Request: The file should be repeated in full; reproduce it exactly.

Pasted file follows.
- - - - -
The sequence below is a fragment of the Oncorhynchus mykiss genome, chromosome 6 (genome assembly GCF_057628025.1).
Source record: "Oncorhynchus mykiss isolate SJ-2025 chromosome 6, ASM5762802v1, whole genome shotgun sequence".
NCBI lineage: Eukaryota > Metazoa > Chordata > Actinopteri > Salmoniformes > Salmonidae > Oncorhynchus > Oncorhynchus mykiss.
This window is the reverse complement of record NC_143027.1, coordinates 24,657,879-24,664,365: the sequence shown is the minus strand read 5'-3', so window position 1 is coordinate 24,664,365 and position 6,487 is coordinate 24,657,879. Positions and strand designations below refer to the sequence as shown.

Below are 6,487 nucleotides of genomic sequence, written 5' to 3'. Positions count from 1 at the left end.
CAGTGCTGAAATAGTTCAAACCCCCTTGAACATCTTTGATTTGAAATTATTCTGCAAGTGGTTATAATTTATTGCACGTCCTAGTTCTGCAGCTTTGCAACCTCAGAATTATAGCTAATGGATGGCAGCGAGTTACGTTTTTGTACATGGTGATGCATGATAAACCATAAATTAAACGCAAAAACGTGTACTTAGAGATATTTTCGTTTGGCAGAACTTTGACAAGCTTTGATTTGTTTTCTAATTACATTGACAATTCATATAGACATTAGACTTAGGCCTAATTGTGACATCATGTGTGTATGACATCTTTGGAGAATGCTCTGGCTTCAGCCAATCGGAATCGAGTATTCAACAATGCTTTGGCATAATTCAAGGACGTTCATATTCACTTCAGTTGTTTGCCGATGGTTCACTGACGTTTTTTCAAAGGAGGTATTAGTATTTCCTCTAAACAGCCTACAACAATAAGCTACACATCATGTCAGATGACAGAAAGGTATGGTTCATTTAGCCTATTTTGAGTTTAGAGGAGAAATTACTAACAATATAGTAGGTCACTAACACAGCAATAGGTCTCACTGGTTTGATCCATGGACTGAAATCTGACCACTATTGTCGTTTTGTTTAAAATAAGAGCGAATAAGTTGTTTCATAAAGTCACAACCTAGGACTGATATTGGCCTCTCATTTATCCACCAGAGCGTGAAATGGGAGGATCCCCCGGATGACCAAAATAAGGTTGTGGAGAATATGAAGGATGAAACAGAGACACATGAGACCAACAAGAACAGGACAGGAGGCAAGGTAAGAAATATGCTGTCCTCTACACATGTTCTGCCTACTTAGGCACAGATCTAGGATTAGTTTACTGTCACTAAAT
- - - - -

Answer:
The sequence below is a fragment of the Oncorhynchus mykiss genome, chromosome 6 (genome assembly GCF_057628025.1).
Source record: "Oncorhynchus mykiss isolate SJ-2025 chromosome 6, ASM5762802v1, whole genome shotgun sequence".
NCBI lineage: Eukaryota > Metazoa > Chordata > Actinopteri > Salmoniformes > Salmonidae > Oncorhynchus > Oncorhynchus mykiss.
This window is the reverse complement of record NC_143027.1, coordinates 24,657,879-24,664,365: the sequence shown is the minus strand read 5'-3', so window position 1 is coordinate 24,664,365 and position 6,487 is coordinate 24,657,879. Positions and strand designations below refer to the sequence as shown.

Below are 6,487 nucleotides of genomic sequence, written 5' to 3'. Positions count from 1 at the left end.
CAGTGCTGAAATAGTTCAAACCCCCTTGAACATCTTTGATTTGAAATTATTCTGCAAGTGGTTATAATTTATTGCACGTCCTAGTTCTGCAGCTTTGCAACCTCAGAATTATAGCTAATGGATGGCAGCGAGTTACGTTTTTGTACATGGTGATGCATGATAAACCATAAATTAAACGCAAAAACGTGTACTTAGAGATATTTTCGTTTGGCAGAACTTTGACAAGCTTTGATTTGTTTTCTAATTACATTGACAATTCATATAGACATTAGACTTAGGCCTAATTGTGACATCATGTGTGTATGACATCTTTGGAGAATGCTCTGGCTTCAGCCAATCGGAATCGAGTATTCAACAATGCTTTGGCATAATTCAAGGACGTTCATATTCACTTCAGTTGTTTGCCGATGGTTCACTGACGTTTTTTCAAAGGAGGTATTAGTATTTCCTCTAAACAGCCTACAACAATAAGCTACACATCATGTCAGATGACAGAAAGGTATGGTTCATTTAGCCTATTTTGAGTTTAGAGGAGAAATTACTAACAATATAGTAGGTCACTAACACAGCAATAGGTCTCACTGGTTTGATCCATGGACTGAAATCTGACCACTATTGTCGTTTTGTTTAAAATAAGAGCGAATAAGTTGTTTCATAAAGTCACAACCTAGGACTGATATTGGCCTCTCATTTATCCACCAGAGCGTGAAATGGGAGGATCCCCCGGATGACCAAAATAAGGTTGTGGAGAATATGAAGGATGAAACAGAGACACATGAGACCAACAAGAACAGGACAGGAGGCAAGGTAAGAAATATGCTGTCCTCTACACATGTTCTGCCTACTTAGGCACAGATCTAGGATTAGTTTACTGTCACTAAAT